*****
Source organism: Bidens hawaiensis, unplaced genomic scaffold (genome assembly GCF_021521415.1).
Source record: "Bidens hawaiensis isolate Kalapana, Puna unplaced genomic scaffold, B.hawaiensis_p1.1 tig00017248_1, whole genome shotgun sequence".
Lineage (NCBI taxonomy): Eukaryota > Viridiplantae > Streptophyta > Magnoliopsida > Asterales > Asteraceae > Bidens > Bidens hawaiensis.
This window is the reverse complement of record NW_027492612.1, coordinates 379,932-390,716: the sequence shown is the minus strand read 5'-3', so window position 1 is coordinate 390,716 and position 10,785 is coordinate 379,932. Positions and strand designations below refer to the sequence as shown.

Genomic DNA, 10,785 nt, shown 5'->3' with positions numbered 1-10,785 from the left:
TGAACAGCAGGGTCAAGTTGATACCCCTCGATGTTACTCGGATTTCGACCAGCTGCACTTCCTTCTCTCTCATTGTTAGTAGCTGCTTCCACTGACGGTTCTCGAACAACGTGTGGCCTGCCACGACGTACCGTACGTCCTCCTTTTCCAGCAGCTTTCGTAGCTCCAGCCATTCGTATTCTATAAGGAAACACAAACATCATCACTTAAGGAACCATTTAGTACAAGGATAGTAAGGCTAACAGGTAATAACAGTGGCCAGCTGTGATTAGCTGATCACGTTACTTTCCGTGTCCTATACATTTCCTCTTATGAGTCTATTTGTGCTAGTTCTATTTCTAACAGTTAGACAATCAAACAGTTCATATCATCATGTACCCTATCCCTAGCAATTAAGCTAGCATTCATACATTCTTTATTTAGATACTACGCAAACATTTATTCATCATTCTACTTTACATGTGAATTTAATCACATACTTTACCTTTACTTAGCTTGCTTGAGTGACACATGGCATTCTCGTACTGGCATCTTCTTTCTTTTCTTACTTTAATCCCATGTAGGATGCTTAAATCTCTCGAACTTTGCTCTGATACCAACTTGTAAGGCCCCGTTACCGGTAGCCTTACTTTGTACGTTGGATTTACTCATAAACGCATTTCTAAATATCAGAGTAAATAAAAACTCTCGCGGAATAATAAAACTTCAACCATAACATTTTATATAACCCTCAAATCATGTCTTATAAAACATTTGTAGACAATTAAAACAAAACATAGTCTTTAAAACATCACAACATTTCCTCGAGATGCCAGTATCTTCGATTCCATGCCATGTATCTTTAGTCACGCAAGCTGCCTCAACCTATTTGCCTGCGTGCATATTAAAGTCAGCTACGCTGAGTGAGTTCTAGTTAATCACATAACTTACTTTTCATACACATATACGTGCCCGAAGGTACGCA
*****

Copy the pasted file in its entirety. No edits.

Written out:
Source organism: Bidens hawaiensis, unplaced genomic scaffold (genome assembly GCF_021521415.1).
Source record: "Bidens hawaiensis isolate Kalapana, Puna unplaced genomic scaffold, B.hawaiensis_p1.1 tig00017248_1, whole genome shotgun sequence".
Lineage (NCBI taxonomy): Eukaryota > Viridiplantae > Streptophyta > Magnoliopsida > Asterales > Asteraceae > Bidens > Bidens hawaiensis.
This window is the reverse complement of record NW_027492612.1, coordinates 379,932-390,716: the sequence shown is the minus strand read 5'-3', so window position 1 is coordinate 390,716 and position 10,785 is coordinate 379,932. Positions and strand designations below refer to the sequence as shown.

Genomic DNA, 10,785 nt, shown 5'->3' with positions numbered 1-10,785 from the left:
TGAACAGCAGGGTCAAGTTGATACCCCTCGATGTTACTCGGATTTCGACCAGCTGCACTTCCTTCTCTCTCATTGTTAGTAGCTGCTTCCACTGACGGTTCTCGAACAACGTGTGGCCTGCCACGACGTACCGTACGTCCTCCTTTTCCAGCAGCTTTCGTAGCTCCAGCCATTCGTATTCTATAAGGAAACACAAACATCATCACTTAAGGAACCATTTAGTACAAGGATAGTAAGGCTAACAGGTAATAACAGTGGCCAGCTGTGATTAGCTGATCACGTTACTTTCCGTGTCCTATACATTTCCTCTTATGAGTCTATTTGTGCTAGTTCTATTTCTAACAGTTAGACAATCAAACAGTTCATATCATCATGTACCCTATCCCTAGCAATTAAGCTAGCATTCATACATTCTTTATTTAGATACTACGCAAACATTTATTCATCATTCTACTTTACATGTGAATTTAATCACATACTTTACCTTTACTTAGCTTGCTTGAGTGACACATGGCATTCTCGTACTGGCATCTTCTTTCTTTTCTTACTTTAATCCCATGTAGGATGCTTAAATCTCTCGAACTTTGCTCTGATACCAACTTGTAAGGCCCCGTTACCGGTAGCCTTACTTTGTACGTTGGATTTACTCATAAACGCATTTCTAAATATCAGAGTAAATAAAAACTCTCGCGGAATAATAAAACTTCAACCATAACATTTTATATAACCCTCAAATCATGTCTTATAAAACATTTGTAGACAATTAAAACAAAACATAGTCTTTAAAACATCACAACATTTCCTCGAGATGCCAGTATCTTCGATTCCATGCCATGTATCTTTAGTCACGCAAGCTGCCTCAACCTATTTGCCTGCGTGCATATTAAAGTCAGCTACGCTGAGTGAGTTCTAGTTAATCACATAACTTACTTTTCATACACATATACGTGCCCGAAGGTACGCA